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With crowded streets and poor enforcement of regulations, road safety is a critical concern in Cambodia. Every year, more than 2,000 people die and over 15,000 are injured on the country’s roads. A coalition of road safety advocates recently called on the Government to pass mandatory comprehensive helmet laws.
Kim Pagna, Country Director of Asia Injury Prevention Foundation Country Director says:
“Motorcycle helmets are proven to reduce the risk of serious injury by 69 percent and of death by 42 percent in a crash, but while motorcycle driver helmet wearing rates are more than 60 percent, fewer than 10 percent passengers wear helmets.”
Economic development means more vehicles on the roads, which means more accidents. Part of the solution is legislative, as the advocates are urging. Unless serious measures are taken to improve the physical infrastructure as well as driving habits, this problem is only going to get worse.
We had the honor of serving yesterday as a judge for the National Moot Court Competition of Cambodia, organized by East-West Management Institute. A moot court is essentially a play trial, where law students prepare a case and argue it in front of a play-judge. This year’s trial involved criminal charges against a man involved in a drunken fight in a Phnom Penh beer hall. A sadly not uncommon fact pattern.
EWMI has been supporting this competition for a number of years now, and the passion and seriousness of the law students is second to none. This is a BIG DEAL for the teams, and a championship brings a lot of pride to the school.
Law students get to experience what it is like to argue a case in front of judges and a live audience. It also trains them in cross-examination techniques and how to think on their toes.
Congratulations goes to this year’s winner, the Royal University of Law and Economics, runners-up National University of Management, and all the contestants!
What do pirated software and t-shirt have in common? More than you might think.
The Information and Communications Technology Business Association of Cambodia is drawing attention to an important issue for garment exporters to consider: their shipments to the USA might be blocked and they could be fined if they are using pirated software.
A number of American states have passed what are known as Unfair Competition Acts that can be used to block the importation of manufactured goods that have made in factories using pirated software. The rationale behind the law is that by not paying licensing fees for the software, these factories can undercut factories in the US that have to pay for their software. The laws are thus meant to protect US industry from this type of unfair competition.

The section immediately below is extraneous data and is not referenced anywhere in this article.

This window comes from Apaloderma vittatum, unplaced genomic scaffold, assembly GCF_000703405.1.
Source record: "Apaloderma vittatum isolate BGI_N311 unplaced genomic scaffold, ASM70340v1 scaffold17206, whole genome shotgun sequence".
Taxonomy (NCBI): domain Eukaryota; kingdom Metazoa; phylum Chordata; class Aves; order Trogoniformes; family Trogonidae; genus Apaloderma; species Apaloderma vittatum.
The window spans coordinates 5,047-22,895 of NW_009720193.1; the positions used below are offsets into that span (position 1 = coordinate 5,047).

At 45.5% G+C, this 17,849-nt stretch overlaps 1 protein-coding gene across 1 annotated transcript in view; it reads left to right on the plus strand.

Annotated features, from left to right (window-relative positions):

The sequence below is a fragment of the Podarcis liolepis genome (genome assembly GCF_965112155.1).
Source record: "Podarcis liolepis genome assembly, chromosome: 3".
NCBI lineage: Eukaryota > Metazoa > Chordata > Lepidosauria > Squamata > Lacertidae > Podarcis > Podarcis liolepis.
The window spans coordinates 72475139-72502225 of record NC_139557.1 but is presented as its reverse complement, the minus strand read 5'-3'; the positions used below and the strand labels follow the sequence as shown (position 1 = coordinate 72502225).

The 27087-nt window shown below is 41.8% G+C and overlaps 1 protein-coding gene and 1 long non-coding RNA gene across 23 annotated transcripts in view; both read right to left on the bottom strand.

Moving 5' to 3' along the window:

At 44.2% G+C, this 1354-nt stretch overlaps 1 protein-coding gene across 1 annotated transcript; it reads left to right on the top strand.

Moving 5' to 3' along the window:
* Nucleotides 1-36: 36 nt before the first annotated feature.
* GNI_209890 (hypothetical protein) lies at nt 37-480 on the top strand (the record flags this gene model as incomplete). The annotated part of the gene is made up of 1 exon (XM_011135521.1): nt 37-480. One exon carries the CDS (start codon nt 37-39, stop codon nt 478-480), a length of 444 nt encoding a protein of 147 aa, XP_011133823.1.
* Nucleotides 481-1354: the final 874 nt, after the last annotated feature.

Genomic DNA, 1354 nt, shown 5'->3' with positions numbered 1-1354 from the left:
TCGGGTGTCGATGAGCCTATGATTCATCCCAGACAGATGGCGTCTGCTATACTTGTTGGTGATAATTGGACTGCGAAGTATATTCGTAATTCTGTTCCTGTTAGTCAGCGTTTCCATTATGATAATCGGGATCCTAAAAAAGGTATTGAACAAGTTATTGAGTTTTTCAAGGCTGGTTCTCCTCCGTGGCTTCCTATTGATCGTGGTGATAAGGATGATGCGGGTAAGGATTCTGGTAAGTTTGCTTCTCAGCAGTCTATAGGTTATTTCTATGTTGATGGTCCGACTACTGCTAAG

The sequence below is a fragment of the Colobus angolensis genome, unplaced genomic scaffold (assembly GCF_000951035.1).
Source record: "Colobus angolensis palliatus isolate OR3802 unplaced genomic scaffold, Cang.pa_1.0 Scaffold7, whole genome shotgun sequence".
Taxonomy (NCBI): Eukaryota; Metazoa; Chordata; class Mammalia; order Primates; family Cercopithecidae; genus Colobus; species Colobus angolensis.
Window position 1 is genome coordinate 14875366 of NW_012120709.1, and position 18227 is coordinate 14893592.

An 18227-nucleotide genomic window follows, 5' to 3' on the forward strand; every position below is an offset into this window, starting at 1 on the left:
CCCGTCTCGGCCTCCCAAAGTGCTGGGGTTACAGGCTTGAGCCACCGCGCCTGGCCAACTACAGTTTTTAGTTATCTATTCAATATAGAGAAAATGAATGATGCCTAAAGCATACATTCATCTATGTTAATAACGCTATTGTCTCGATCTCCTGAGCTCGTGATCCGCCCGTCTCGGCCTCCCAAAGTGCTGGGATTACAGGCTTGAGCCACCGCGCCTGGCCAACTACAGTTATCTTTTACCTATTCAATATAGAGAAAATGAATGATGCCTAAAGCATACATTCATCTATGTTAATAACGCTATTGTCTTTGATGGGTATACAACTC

The ICT Business Association recently sent a letter informing the over 300 garment factories in Cambodia of the issue. Pily Wong, President of the association said in a statement:
Garment is one of the largest industry in Cambodia and software piracy rate is very high in the country. Thus, we see a potential risk that the US garment customers stop ordering from the Kingdom in order to avoid short supply because US customs are confiscating and destroying all the products coming from Cambodia. Cambodia is maybe not enforcing IPR in the country, but US Authorities are definitely very active and one day or another, some factories from Cambodia will get hit. Cambodia is exporting billions worth of products to USA every year and over a million jobs in the Kingdom are at stake, we need the garment factories to be compliant in order to protect their business and their workers. Hopefully GMAC will follow up and play a more active role in informing their members about official regulations which may affect their operations and in providing them good advices about compliance.
A factory in China, and another one in India, have already been hit with a lawsuit in California. More suits are likely to follow, and it is possible that a Cambodian exporter is next in line. By conducting an audit of their IT systems and seeking legal advice, factories can ensure they’re in compliance with these laws and ensure access to the US market.